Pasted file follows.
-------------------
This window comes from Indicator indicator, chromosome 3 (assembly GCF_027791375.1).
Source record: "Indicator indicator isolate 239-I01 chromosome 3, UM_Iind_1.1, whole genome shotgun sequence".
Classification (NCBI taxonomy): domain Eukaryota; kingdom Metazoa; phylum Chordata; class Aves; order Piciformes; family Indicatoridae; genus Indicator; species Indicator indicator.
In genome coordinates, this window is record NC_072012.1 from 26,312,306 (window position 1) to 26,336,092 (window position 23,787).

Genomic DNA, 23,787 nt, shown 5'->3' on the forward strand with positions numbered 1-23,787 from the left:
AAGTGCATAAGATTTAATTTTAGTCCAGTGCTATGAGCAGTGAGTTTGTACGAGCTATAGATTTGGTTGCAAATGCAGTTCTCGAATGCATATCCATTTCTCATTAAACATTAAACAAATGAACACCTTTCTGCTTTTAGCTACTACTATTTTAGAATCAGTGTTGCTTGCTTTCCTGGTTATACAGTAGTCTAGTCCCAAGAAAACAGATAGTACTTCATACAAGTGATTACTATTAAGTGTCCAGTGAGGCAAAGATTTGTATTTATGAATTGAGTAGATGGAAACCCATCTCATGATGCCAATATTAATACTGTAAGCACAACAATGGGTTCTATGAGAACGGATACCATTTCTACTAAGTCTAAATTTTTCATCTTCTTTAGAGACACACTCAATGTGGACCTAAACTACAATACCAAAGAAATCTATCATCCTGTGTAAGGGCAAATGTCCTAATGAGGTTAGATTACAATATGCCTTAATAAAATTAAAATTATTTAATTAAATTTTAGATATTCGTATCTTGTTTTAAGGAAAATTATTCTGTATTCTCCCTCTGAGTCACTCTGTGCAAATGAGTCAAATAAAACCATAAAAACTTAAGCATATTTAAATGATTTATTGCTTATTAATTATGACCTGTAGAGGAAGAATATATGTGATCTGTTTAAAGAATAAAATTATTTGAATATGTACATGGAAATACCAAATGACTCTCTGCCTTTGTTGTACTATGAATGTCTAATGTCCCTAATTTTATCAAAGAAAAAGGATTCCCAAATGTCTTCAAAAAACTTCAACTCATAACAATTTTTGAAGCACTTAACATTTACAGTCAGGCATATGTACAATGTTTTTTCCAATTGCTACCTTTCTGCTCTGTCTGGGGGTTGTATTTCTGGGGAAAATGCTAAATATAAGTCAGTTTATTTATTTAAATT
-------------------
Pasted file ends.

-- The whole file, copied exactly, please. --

This window comes from Indicator indicator, chromosome 3 (assembly GCF_027791375.1).
Source record: "Indicator indicator isolate 239-I01 chromosome 3, UM_Iind_1.1, whole genome shotgun sequence".
Classification (NCBI taxonomy): domain Eukaryota; kingdom Metazoa; phylum Chordata; class Aves; order Piciformes; family Indicatoridae; genus Indicator; species Indicator indicator.
In genome coordinates, this window is record NC_072012.1 from 26,312,306 (window position 1) to 26,336,092 (window position 23,787).

Genomic DNA, 23,787 nt, shown 5'->3' on the forward strand with positions numbered 1-23,787 from the left:
AAGTGCATAAGATTTAATTTTAGTCCAGTGCTATGAGCAGTGAGTTTGTACGAGCTATAGATTTGGTTGCAAATGCAGTTCTCGAATGCATATCCATTTCTCATTAAACATTAAACAAATGAACACCTTTCTGCTTTTAGCTACTACTATTTTAGAATCAGTGTTGCTTGCTTTCCTGGTTATACAGTAGTCTAGTCCCAAGAAAACAGATAGTACTTCATACAAGTGATTACTATTAAGTGTCCAGTGAGGCAAAGATTTGTATTTATGAATTGAGTAGATGGAAACCCATCTCATGATGCCAATATTAATACTGTAAGCACAACAATGGGTTCTATGAGAACGGATACCATTTCTACTAAGTCTAAATTTTTCATCTTCTTTAGAGACACACTCAATGTGGACCTAAACTACAATACCAAAGAAATCTATCATCCTGTGTAAGGGCAAATGTCCTAATGAGGTTAGATTACAATATGCCTTAATAAAATTAAAATTATTTAATTAAATTTTAGATATTCGTATCTTGTTTTAAGGAAAATTATTCTGTATTCTCCCTCTGAGTCACTCTGTGCAAATGAGTCAAATAAAACCATAAAAACTTAAGCATATTTAAATGATTTATTGCTTATTAATTATGACCTGTAGAGGAAGAATATATGTGATCTGTTTAAAGAATAAAATTATTTGAATATGTACATGGAAATACCAAATGACTCTCTGCCTTTGTTGTACTATGAATGTCTAATGTCCCTAATTTTATCAAAGAAAAAGGATTCCCAAATGTCTTCAAAAAACTTCAACTCATAACAATTTTTGAAGCACTTAACATTTACAGTCAGGCATATGTACAATGTTTTTTCCAATTGCTACCTTTCTGCTCTGTCTGGGGGTTGTATTTCTGGGGAAAATGCTAAATATAAGTCAGTTTATTTATTTAAATT